While consensus across the issues raised is often hard to find, there is little doubt that collaboration and dialogue, including between societal actors traditionally at odds with one another, must be an essential component if real solutions are to be pursued.
“The Regeneration Roadmap aims to create a new pathway for sustainability leadership,” said Rob Cameron, Executive Director at Sustainability. “It will succeed in its aims if it can bring influencers and businesses together to co-create the way forward. The ICMM meeting proved to be an ideal forum to achieve this – and rightly so given the importance of the extractive industries in creating a sustainable future.”
Through our on-going and future events in Beijing, Shanghai, San Francisco and Mumbai, The Regeration Roadmap will continue working to facilitate and consolidate this dialogue.
For More Information, Please Contact:
Robin Miller, Manager, Marketing and Communications
+1 416 962 0707
About The Regeneration Roadmap
The Regeneration Roadmap is a collaborative and multi-faceted initiative by GlobeScan and SustainAbility that aims to provide a roadmap for achieving sustainable development within the next generation, focusing in particular on ways the private sector can improve sustainable development strategy, increase credibility and deliver results at greater speed and scale. The project is presented by BMW Group and SC Johnson and sponsored by DuPont, Cisco, Interface and Pfizer, and supported by many other partners including UNEP, National Geographic and the World Bank.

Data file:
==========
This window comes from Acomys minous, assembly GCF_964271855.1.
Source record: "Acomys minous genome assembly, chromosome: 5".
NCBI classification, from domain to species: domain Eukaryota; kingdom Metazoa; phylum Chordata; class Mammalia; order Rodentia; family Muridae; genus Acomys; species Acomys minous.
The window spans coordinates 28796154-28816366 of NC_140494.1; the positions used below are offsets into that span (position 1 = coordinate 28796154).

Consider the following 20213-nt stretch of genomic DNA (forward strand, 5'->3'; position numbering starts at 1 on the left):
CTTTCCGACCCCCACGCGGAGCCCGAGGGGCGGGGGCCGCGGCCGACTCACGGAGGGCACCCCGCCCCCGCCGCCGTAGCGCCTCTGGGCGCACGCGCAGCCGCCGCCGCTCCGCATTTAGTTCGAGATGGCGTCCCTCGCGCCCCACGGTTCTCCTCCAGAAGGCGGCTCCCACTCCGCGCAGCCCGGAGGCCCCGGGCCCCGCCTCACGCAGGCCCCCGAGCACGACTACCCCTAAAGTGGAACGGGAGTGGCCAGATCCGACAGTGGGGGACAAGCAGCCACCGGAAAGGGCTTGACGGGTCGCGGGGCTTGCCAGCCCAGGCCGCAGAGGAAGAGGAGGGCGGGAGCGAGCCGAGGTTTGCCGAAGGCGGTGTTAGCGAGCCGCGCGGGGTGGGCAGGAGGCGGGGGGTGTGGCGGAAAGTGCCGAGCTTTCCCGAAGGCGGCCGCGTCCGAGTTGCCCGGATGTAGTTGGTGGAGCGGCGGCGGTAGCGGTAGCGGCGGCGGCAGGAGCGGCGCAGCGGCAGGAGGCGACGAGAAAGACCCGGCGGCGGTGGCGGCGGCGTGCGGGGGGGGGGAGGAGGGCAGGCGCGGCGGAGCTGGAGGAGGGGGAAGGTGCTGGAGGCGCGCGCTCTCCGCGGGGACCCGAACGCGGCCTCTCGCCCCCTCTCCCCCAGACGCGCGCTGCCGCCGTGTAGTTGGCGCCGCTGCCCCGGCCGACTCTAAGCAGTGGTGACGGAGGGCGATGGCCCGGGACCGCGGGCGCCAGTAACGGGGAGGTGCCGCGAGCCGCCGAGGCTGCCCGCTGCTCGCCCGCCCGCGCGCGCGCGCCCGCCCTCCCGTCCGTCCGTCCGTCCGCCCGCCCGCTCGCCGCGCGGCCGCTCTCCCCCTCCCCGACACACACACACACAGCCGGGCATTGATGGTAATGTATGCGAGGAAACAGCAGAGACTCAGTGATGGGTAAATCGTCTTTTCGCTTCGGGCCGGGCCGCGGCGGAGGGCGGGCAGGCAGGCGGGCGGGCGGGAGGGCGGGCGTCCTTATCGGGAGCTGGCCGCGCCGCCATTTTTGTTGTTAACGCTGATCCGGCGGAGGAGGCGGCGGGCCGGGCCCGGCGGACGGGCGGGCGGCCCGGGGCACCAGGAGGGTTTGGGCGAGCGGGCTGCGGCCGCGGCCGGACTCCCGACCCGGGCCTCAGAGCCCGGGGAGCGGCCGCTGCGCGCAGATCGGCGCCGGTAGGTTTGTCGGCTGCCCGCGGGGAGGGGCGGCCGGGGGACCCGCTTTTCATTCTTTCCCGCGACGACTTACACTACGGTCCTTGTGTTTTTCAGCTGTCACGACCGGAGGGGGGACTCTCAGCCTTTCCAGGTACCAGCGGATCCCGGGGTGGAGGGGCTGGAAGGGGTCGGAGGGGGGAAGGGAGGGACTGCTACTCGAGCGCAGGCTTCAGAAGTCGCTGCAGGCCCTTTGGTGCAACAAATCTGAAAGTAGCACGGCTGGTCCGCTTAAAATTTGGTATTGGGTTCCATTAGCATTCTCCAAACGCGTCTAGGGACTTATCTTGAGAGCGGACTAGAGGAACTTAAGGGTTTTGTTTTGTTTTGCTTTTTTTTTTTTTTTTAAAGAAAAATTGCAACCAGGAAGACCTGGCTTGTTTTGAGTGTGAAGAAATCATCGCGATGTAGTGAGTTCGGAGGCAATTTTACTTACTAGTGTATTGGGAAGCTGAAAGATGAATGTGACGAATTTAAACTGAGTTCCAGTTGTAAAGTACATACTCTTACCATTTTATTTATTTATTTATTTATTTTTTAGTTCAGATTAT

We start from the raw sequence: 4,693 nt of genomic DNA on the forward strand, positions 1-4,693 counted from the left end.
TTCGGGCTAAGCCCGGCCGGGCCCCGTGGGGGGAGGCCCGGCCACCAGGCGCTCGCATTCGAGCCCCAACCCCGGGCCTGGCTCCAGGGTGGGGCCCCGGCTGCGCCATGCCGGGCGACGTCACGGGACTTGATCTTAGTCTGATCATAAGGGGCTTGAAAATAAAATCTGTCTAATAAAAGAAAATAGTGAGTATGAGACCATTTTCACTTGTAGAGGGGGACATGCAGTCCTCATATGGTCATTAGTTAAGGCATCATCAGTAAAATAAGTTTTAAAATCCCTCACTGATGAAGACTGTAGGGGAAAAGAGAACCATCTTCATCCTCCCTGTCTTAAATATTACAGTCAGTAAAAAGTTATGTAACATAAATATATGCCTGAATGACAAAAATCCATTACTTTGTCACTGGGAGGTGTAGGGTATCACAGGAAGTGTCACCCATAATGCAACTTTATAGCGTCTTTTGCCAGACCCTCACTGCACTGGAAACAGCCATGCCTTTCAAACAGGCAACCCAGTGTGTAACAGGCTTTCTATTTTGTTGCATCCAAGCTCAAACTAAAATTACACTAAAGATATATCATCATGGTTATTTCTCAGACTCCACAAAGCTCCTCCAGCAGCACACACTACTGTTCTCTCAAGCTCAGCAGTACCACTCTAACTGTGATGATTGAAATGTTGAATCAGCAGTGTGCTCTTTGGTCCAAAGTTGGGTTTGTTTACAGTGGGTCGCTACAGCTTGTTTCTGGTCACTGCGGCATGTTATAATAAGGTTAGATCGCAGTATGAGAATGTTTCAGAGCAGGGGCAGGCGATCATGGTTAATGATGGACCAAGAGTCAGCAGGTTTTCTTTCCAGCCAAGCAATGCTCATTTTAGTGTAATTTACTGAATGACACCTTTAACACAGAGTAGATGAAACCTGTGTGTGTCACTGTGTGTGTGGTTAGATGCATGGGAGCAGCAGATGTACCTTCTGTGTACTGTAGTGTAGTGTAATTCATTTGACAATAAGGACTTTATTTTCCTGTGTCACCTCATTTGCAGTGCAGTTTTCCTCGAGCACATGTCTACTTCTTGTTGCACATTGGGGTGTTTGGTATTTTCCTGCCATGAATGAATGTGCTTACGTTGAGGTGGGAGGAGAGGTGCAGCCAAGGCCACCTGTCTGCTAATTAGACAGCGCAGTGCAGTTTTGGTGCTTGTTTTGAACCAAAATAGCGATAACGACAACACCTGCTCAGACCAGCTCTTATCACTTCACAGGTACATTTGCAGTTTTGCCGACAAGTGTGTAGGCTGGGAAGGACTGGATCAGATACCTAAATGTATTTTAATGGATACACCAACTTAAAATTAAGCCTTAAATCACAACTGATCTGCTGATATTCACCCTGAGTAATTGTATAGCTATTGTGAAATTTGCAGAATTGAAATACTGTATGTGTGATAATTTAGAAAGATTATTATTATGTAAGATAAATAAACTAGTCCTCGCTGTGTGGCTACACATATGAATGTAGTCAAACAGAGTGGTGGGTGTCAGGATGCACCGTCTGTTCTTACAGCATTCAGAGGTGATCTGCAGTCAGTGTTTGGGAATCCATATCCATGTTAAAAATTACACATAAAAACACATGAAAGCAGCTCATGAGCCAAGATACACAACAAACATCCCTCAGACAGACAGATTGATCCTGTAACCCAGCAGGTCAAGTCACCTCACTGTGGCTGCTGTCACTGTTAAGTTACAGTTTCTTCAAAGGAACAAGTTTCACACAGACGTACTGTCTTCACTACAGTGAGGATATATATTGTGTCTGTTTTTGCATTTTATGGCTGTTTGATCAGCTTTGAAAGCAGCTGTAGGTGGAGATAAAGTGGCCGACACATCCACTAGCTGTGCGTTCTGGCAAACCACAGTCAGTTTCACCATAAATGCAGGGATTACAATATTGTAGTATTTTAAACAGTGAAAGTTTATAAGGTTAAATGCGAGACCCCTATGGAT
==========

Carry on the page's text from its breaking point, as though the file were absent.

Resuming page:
For more information and a complete list of supporters, visit www.TheRegenerationRoadmap.com
For 25 years, GlobeScan has helped clients measure and build value-generating relationships with their stakeholders. Uniquely placed at the nexus of reputation, brand and sustainability, we partner with clients to build trust, drive engagement and inspire innovation within, around, and beyond their organizations.
For more information, visit www.GlobeScan.com
SustainAbility is a think tank and strategic advisory firm working to inspire transformative business leadership on the sustainability agenda. Established in 1987, SustainAbility delivers illuminating foresight and actionable insight on sustainable development trends and issues.
For more information, visit www.SustainAbility.com
The International Council on Mining and Metals (ICMM) was established in 2001 to improve sustainable development performance in the mining and metals industry. Today, it brings together many of the world’s largest mining and metals companies as well as national and regional mining associations and global commodity associations. ICMM’s vision is one of leading companies working together and with others to strengthen the contribution of mining, minerals and metals to sustainable development.
For more information, visit www.ICMM.com